Now that Anthony Joshua has decided that he doesn’t want to fight Deontay in 2018, the 32-year-old Breazeale is expected to the next opponent for ‘The Bronze Bomber.’ There’s already bad blood between Wilder and Breazeale for a run in that they had in the past, so it’s not going to take much to ignite the fire between the two. But it’s interesting that Breazeale feels that Wilder is an easier fight for him than Molina and Ugonoh, as neither of them are considered to be top level contenders in the heavyweight division.

”I was thinking that when I get my opportunity against Deontay, it’s going to be an easier day at the office than it was against Izu or Molina,” Breazeale said to premierboxingchampions.com. ”Deontay is very awkward, which is crazy knowing that he’s gotten so far being a former U.S. Olympic bronze medalist in 40 professional fights and doesn’t really have any fundamental skills,” Breazeale said.

#2 WBC Breazeale is rated behind #1 WBC Dillian Whyte in the World Boxing Council’s rankings at heavyweight. Whyte has complained recently that he should have been made the WBC mandatory by now after beating former WBA World heavyweight champion Lucas ‘Big Daddy’ Browne, Robert Helenius and Dereck Chisora. Who knows why the WBC hasn’t made Whyte the mandatory for Wilder. Browne and Helenius looked poor against Whyte, and Chisora arguably beat him. Breazeale’s victories over Ugonoh.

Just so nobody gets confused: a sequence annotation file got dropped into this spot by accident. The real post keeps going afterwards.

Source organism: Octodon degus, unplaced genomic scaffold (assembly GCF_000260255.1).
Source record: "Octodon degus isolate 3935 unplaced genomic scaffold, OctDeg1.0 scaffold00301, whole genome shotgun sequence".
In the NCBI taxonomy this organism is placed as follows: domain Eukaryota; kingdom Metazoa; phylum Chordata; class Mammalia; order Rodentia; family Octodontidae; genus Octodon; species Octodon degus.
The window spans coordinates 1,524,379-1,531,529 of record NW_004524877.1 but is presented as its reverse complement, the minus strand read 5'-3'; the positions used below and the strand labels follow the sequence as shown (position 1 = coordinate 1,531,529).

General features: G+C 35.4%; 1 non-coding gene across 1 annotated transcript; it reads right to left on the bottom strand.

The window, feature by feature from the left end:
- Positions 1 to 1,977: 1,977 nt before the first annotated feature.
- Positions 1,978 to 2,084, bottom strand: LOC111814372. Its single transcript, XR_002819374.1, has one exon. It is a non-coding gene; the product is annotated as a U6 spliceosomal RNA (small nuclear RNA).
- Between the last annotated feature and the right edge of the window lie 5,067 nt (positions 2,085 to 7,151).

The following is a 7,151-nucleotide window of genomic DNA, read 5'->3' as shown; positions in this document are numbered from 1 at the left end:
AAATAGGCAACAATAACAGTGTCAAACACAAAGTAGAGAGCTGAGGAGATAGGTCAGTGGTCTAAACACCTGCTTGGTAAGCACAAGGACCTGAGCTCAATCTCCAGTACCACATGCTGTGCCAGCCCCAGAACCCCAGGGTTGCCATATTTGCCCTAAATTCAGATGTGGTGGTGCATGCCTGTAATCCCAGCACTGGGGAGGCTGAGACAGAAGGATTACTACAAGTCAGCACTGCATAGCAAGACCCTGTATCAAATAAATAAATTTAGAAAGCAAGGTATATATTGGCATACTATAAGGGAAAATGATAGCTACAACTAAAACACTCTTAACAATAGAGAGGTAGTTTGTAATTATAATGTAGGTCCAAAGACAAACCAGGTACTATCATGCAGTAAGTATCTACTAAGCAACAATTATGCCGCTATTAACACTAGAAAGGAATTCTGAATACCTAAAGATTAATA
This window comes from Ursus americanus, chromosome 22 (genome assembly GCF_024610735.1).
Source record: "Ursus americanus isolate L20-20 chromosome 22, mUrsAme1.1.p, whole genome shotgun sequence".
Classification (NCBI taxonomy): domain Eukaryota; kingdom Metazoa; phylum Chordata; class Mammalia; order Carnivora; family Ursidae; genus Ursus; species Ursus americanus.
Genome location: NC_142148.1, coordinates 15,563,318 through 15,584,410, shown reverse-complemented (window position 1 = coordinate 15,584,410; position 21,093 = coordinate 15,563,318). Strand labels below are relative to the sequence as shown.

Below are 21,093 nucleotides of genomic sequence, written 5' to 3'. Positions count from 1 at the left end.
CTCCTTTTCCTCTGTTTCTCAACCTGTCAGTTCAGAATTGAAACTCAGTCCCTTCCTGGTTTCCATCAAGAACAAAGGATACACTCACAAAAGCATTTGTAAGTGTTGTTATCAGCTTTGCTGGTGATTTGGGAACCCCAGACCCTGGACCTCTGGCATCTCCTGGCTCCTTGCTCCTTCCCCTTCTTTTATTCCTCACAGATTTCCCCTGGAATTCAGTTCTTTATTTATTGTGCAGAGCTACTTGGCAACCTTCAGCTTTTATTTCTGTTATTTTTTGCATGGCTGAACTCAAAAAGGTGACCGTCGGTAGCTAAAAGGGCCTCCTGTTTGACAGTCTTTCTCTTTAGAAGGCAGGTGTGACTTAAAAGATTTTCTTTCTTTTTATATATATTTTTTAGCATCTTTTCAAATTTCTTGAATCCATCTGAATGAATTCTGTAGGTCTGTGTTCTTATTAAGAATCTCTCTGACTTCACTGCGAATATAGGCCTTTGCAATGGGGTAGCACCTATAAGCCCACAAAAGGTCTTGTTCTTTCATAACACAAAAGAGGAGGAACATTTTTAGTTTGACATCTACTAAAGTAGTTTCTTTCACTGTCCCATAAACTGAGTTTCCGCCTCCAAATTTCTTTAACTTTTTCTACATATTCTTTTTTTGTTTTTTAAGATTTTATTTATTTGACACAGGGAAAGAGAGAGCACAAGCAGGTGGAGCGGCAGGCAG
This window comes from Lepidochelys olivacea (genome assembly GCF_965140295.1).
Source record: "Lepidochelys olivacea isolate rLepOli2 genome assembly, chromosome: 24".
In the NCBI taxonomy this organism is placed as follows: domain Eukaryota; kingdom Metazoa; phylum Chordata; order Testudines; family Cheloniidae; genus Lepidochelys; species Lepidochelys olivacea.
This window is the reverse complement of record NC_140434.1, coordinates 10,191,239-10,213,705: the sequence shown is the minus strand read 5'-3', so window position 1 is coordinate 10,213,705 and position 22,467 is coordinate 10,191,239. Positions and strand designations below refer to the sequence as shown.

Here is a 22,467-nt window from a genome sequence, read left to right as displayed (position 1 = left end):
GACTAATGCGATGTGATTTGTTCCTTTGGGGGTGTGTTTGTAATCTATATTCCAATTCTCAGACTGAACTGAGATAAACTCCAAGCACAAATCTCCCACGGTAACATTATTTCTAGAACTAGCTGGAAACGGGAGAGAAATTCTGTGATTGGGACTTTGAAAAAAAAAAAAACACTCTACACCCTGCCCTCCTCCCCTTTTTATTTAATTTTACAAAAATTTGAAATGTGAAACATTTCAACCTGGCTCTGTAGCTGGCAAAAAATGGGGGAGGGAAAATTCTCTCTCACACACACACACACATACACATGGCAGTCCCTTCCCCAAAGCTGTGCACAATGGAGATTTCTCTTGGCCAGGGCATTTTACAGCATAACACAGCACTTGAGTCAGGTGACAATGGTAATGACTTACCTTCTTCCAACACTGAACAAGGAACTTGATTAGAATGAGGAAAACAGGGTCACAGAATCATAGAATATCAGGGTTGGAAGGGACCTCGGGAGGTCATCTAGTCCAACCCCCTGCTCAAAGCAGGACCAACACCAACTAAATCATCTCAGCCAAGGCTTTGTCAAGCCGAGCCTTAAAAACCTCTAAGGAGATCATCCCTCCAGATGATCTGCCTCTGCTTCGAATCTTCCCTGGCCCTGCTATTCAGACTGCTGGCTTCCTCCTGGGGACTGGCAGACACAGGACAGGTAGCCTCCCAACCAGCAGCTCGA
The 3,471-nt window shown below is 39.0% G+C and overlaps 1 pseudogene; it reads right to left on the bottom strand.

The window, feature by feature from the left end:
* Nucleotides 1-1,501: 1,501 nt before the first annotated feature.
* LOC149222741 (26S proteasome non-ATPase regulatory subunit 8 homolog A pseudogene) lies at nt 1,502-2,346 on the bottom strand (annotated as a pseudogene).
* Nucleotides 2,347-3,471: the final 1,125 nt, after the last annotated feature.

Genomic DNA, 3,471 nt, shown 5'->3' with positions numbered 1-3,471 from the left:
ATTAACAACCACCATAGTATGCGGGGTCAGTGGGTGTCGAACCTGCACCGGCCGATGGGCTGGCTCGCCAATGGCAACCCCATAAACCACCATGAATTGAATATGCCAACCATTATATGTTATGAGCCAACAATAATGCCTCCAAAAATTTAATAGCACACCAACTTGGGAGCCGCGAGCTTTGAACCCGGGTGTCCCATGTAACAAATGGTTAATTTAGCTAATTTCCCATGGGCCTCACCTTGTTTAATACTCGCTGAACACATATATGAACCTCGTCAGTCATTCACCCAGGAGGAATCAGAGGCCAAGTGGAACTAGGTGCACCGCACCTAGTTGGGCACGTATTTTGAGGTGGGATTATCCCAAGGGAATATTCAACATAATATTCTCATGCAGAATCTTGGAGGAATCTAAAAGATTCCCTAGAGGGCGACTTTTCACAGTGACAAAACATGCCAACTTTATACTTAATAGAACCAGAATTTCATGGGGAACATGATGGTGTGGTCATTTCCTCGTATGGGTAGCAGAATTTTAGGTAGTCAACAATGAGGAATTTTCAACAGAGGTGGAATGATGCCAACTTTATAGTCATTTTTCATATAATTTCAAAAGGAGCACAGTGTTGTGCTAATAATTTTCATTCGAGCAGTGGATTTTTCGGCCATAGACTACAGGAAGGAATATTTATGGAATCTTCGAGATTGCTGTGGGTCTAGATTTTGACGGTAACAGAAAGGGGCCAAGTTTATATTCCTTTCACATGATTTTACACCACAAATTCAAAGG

Breazeale talked a good game before his title challenge against Joshua in 2016, but he was no match for him. Joshua easily stopped Breazeale in the 7th round of a one-sided fight in June 2016 at the O2 Arena in London, England. If Breazeale had more punching power, he could have given Joshua a run for his money, but the power wasn’t there for him.